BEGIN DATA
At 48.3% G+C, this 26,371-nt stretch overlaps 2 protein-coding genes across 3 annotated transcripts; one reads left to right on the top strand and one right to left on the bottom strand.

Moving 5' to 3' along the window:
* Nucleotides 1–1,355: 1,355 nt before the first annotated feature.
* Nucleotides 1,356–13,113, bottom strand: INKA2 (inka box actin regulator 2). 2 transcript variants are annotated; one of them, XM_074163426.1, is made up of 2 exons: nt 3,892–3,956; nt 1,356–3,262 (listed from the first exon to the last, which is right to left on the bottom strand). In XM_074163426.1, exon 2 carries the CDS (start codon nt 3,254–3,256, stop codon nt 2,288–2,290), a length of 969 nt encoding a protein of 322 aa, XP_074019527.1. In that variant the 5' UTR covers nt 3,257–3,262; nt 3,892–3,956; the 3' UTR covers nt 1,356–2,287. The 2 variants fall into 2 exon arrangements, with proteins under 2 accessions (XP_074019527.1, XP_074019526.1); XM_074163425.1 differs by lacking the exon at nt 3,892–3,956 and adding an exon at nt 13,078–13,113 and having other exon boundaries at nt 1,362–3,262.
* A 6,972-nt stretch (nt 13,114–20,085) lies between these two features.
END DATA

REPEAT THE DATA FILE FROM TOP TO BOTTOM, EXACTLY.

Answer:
At 48.3% G+C, this 26,371-nt stretch overlaps 2 protein-coding genes across 3 annotated transcripts; one reads left to right on the top strand and one right to left on the bottom strand.

Moving 5' to 3' along the window:
* Nucleotides 1–1,355: 1,355 nt before the first annotated feature.
* Nucleotides 1,356–13,113, bottom strand: INKA2 (inka box actin regulator 2). 2 transcript variants are annotated; one of them, XM_074163426.1, is made up of 2 exons: nt 3,892–3,956; nt 1,356–3,262 (listed from the first exon to the last, which is right to left on the bottom strand). In XM_074163426.1, exon 2 carries the CDS (start codon nt 3,254–3,256, stop codon nt 2,288–2,290), a length of 969 nt encoding a protein of 322 aa, XP_074019527.1. In that variant the 5' UTR covers nt 3,257–3,262; nt 3,892–3,956; the 3' UTR covers nt 1,356–2,287. The 2 variants fall into 2 exon arrangements, with proteins under 2 accessions (XP_074019527.1, XP_074019526.1); XM_074163425.1 differs by lacking the exon at nt 3,892–3,956 and adding an exon at nt 13,078–13,113 and having other exon boundaries at nt 1,362–3,262.
* A 6,972-nt stretch (nt 13,114–20,085) lies between these two features.